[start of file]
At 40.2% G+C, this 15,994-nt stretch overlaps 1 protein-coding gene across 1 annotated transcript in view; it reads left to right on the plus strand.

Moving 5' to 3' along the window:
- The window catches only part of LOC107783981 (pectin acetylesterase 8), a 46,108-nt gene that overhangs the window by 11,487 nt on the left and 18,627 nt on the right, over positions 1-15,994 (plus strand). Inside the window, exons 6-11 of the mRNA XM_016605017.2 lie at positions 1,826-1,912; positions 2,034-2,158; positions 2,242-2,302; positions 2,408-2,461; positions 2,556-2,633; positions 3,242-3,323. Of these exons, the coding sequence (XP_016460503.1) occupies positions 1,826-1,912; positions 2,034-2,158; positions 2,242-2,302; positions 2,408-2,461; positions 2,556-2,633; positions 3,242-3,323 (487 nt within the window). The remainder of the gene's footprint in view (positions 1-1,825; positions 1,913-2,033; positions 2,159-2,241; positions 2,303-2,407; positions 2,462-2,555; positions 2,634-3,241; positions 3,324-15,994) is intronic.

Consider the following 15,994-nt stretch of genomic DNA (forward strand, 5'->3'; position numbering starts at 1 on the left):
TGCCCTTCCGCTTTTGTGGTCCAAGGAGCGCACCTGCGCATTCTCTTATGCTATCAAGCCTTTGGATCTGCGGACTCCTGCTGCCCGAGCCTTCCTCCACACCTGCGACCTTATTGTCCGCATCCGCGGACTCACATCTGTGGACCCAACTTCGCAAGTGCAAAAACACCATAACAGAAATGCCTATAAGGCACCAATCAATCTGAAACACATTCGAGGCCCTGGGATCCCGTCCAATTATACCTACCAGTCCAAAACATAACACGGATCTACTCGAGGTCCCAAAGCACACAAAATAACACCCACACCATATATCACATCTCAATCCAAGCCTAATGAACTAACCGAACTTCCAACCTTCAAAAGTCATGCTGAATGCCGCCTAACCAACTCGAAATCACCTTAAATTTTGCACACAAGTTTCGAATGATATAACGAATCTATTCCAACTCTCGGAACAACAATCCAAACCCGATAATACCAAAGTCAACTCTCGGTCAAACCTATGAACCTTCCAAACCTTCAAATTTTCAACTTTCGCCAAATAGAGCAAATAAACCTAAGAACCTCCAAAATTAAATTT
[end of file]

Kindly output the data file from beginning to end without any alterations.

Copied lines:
At 40.2% G+C, this 15,994-nt stretch overlaps 1 protein-coding gene across 1 annotated transcript in view; it reads left to right on the plus strand.

Moving 5' to 3' along the window:
- The window catches only part of LOC107783981 (pectin acetylesterase 8), a 46,108-nt gene that overhangs the window by 11,487 nt on the left and 18,627 nt on the right, over positions 1-15,994 (plus strand). Inside the window, exons 6-11 of the mRNA XM_016605017.2 lie at positions 1,826-1,912; positions 2,034-2,158; positions 2,242-2,302; positions 2,408-2,461; positions 2,556-2,633; positions 3,242-3,323. Of these exons, the coding sequence (XP_016460503.1) occupies positions 1,826-1,912; positions 2,034-2,158; positions 2,242-2,302; positions 2,408-2,461; positions 2,556-2,633; positions 3,242-3,323 (487 nt within the window). The remainder of the gene's footprint in view (positions 1-1,825; positions 1,913-2,033; positions 2,159-2,241; positions 2,303-2,407; positions 2,462-2,555; positions 2,634-3,241; positions 3,324-15,994) is intronic.

Consider the following 15,994-nt stretch of genomic DNA (forward strand, 5'->3'; position numbering starts at 1 on the left):
TGCCCTTCCGCTTTTGTGGTCCAAGGAGCGCACCTGCGCATTCTCTTATGCTATCAAGCCTTTGGATCTGCGGACTCCTGCTGCCCGAGCCTTCCTCCACACCTGCGACCTTATTGTCCGCATCCGCGGACTCACATCTGTGGACCCAACTTCGCAAGTGCAAAAACACCATAACAGAAATGCCTATAAGGCACCAATCAATCTGAAACACATTCGAGGCCCTGGGATCCCGTCCAATTATACCTACCAGTCCAAAACATAACACGGATCTACTCGAGGTCCCAAAGCACACAAAATAACACCCACACCATATATCACATCTCAATCCAAGCCTAATGAACTAACCGAACTTCCAACCTTCAAAAGTCATGCTGAATGCCGCCTAACCAACTCGAAATCACCTTAAATTTTGCACACAAGTTTCGAATGATATAACGAATCTATTCCAACTCTCGGAACAACAATCCAAACCCGATAATACCAAAGTCAACTCTCGGTCAAACCTATGAACCTTCCAAACCTTCAAATTTTCAACTTTCGCCAAATAGAGCAAATAAACCTAAGAACCTCCAAAATTAAATTT